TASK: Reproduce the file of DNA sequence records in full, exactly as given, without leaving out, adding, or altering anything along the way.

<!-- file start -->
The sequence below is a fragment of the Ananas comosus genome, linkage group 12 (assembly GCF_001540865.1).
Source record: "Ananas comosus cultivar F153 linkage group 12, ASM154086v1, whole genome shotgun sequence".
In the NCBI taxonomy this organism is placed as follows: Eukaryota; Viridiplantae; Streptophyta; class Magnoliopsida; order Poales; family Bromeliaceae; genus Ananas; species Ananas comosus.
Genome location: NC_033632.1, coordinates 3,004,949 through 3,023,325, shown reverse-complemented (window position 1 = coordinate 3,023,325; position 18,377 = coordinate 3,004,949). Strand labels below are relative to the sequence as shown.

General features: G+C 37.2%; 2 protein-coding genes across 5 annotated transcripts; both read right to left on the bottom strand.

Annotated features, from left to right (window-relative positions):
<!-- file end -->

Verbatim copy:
The sequence below is a fragment of the Ananas comosus genome, linkage group 12 (assembly GCF_001540865.1).
Source record: "Ananas comosus cultivar F153 linkage group 12, ASM154086v1, whole genome shotgun sequence".
In the NCBI taxonomy this organism is placed as follows: Eukaryota; Viridiplantae; Streptophyta; class Magnoliopsida; order Poales; family Bromeliaceae; genus Ananas; species Ananas comosus.
Genome location: NC_033632.1, coordinates 3,004,949 through 3,023,325, shown reverse-complemented (window position 1 = coordinate 3,023,325; position 18,377 = coordinate 3,004,949). Strand labels below are relative to the sequence as shown.

General features: G+C 37.2%; 2 protein-coding genes across 5 annotated transcripts; both read right to left on the bottom strand.

Annotated features, from left to right (window-relative positions):